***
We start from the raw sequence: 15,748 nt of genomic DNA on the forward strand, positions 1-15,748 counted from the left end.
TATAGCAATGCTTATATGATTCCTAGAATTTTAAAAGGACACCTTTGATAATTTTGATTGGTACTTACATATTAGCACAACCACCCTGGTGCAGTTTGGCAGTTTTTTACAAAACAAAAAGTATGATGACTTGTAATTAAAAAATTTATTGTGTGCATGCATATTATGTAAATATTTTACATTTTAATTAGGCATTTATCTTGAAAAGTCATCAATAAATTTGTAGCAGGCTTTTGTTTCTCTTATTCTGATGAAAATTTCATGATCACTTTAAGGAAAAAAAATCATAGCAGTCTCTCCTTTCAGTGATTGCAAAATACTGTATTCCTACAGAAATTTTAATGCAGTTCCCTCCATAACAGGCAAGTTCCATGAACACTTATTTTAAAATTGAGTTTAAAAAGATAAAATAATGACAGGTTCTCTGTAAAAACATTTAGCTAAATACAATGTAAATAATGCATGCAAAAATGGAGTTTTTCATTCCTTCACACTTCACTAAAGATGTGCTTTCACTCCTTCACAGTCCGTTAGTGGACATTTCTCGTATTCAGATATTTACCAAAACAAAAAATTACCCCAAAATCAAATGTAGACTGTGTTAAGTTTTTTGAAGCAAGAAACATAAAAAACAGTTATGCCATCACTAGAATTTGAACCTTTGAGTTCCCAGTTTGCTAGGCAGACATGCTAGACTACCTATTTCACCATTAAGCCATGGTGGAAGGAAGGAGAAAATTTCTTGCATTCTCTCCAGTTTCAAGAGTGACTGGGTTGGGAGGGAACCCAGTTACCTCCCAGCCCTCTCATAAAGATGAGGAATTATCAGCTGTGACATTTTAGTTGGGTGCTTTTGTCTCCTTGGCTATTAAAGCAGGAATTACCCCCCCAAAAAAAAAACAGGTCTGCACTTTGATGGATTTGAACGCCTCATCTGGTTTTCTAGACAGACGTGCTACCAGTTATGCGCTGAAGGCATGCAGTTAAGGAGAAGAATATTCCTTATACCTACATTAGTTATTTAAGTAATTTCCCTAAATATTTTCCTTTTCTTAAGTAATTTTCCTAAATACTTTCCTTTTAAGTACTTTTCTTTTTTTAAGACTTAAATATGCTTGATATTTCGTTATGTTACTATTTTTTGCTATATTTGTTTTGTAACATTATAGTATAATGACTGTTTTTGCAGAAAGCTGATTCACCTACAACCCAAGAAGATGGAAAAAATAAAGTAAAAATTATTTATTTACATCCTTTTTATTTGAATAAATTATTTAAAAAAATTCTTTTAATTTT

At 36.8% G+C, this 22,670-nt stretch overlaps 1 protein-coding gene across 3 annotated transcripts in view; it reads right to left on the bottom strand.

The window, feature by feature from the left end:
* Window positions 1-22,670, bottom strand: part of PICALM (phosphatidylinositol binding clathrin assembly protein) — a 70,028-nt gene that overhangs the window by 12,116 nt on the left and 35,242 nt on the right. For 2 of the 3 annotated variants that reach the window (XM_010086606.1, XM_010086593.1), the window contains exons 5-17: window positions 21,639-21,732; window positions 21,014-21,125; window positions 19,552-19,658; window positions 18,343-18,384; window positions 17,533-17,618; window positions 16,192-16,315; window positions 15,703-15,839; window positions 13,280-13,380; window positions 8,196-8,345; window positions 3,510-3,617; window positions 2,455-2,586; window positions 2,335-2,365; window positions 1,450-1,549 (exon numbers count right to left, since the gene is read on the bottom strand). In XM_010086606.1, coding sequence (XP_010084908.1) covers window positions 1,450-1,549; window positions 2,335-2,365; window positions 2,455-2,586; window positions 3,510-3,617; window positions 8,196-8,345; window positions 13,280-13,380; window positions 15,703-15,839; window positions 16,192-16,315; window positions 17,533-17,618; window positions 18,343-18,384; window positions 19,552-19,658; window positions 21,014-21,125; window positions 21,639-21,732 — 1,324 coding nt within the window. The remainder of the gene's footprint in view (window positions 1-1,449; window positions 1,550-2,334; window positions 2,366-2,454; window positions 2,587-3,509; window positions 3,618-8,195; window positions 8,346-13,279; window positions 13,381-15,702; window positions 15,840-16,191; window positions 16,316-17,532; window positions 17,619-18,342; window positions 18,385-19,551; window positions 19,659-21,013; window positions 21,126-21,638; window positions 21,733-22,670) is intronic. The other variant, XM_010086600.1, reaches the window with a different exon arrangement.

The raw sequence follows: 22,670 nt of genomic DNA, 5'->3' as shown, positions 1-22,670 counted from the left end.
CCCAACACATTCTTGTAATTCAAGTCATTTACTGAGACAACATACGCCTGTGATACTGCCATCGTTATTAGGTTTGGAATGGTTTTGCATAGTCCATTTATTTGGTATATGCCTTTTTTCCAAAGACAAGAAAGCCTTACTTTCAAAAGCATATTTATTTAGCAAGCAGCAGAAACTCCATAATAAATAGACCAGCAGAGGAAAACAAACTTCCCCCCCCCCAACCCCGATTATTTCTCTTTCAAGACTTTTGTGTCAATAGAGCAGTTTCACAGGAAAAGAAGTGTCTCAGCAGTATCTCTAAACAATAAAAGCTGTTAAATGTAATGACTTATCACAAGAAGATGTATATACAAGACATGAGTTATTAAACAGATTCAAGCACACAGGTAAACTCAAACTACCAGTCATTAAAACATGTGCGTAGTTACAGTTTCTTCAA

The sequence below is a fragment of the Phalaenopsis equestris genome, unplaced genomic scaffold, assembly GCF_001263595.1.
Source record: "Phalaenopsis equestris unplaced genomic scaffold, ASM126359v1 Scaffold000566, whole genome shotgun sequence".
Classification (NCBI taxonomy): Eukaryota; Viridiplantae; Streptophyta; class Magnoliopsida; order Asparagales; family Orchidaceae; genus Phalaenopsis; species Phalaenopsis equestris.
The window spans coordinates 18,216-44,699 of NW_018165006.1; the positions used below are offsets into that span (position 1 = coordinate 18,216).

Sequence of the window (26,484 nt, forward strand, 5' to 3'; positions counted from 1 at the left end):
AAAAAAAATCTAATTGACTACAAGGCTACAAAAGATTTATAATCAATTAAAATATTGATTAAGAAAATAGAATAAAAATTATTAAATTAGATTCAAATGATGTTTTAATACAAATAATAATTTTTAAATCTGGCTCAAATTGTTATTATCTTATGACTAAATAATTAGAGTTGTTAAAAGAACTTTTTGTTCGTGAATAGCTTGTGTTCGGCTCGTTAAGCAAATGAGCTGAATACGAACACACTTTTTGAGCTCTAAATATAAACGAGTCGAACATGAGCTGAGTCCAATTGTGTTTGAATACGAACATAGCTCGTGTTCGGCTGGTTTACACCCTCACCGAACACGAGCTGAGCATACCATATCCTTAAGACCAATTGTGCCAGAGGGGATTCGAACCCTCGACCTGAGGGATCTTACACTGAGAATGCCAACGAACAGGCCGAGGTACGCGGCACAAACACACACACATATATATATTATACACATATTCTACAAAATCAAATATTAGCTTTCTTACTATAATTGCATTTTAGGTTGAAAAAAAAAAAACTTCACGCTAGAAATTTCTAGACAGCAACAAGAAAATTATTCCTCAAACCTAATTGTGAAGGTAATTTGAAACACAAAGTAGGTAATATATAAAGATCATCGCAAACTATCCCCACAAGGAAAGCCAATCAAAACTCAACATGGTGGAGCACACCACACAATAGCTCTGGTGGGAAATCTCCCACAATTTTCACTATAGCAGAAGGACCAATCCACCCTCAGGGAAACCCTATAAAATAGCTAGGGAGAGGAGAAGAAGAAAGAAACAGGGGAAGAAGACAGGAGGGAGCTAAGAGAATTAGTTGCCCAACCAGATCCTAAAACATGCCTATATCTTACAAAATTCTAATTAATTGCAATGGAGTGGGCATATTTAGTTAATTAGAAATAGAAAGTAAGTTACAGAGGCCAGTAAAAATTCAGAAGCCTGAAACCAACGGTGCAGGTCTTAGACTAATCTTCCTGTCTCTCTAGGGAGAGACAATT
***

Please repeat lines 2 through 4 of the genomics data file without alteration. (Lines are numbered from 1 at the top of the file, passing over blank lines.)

TATAGCAATGCTTATATGATTCCTAGAATTTTAAAAGGACACCTTTGATAATTTTGATTGGTACTTACATATTAGCACAACCACCCTGGTGCAGTTTGGCAGTTTTTTACAAAACAAAAAGTATGATGACTTGTAATTAAAAAATTTATTGTGTGCATGCATATTATGTAAATATTTTACATTTTAATTAGGCATTTATCTTGAAAAGTCATCAATAAATTTGTAGCAGGCTTTTGTTTCTCTTATTCTGATGAAAATTTCATGATCACTTTAAGGAAAAAAAATCATAGCAGTCTCTCCTTTCAGTGATTGCAAAATACTGTATTCCTACAGAAATTTTAATGCAGTTCCCTCCATAACAGGCAAGTTCCATGAACACTTATTTTAAAATTGAGTTTAAAAAGATAAAATAATGACAGGTTCTCTGTAAAAACATTTAGCTAAATACAATGTAAATAATGCATGCAAAAATGGAGTTTTTCATTCCTTCACACTTCACTAAAGATGTGCTTTCACTCCTTCACAGTCCGTTAGTGGACATTTCTCGTATTCAGATATTTACCAAAACAAAAAATTACCCCAAAATCAAATGTAGACTGTGTTAAGTTTTTTGAAGCAAGAAACATAAAAAACAGTTATGCCATCACTAGAATTTGAACCTTTGAGTTCCCAGTTTGCTAGGCAGACATGCTAGACTACCTATTTCACCATTAAGCCATGGTGGAAGGAAGGAGAAAATTTCTTGCATTCTCTCCAGTTTCAAGAGTGACTGGGTTGGGAGGGAACCCAGTTACCTCCCAGCCCTCTCATAAAGATGAGGAATTATCAGCTGTGACATTTTAGTTGGGTGCTTTTGTCTCCTTGGCTATTAAAGCAGGAATTACCCCCCCAAAAAAAAAACAGGTCTGCACTTTGATGGATTTGAACGCCTCATCTGGTTTTCTAGACAGACGTGCTACCAGTTATGCGCTGAAGGCATGCAGTTAAGGAGAAGAATATTCCTTATACCTACATTAGTTATTTAAGTAATTTCCCTAAATATTTTCCTTTTCTTAAGTAATTTTCCTAAATACTTTCCTTTTAAGTACTTTTCTTTTTTTAAGACTTAAATATGCTTGATATTTCGTTATGTTACTATTTTTTGCTATATTTGTTTTGTAACATTATAGTATAATGACTGTTTTTGCAGAAAGCTGATTCACCTACAACCCAAGAAGATGGAAAAAATAAAGTAAAAATTATTTATTTACATCCTTTTTATTTGAATAAATTATTTAAAAAAATTCTTTTAATTTT

At 36.8% G+C, this 22,670-nt stretch overlaps 1 protein-coding gene across 3 annotated transcripts in view; it reads right to left on the bottom strand.

The window, feature by feature from the left end: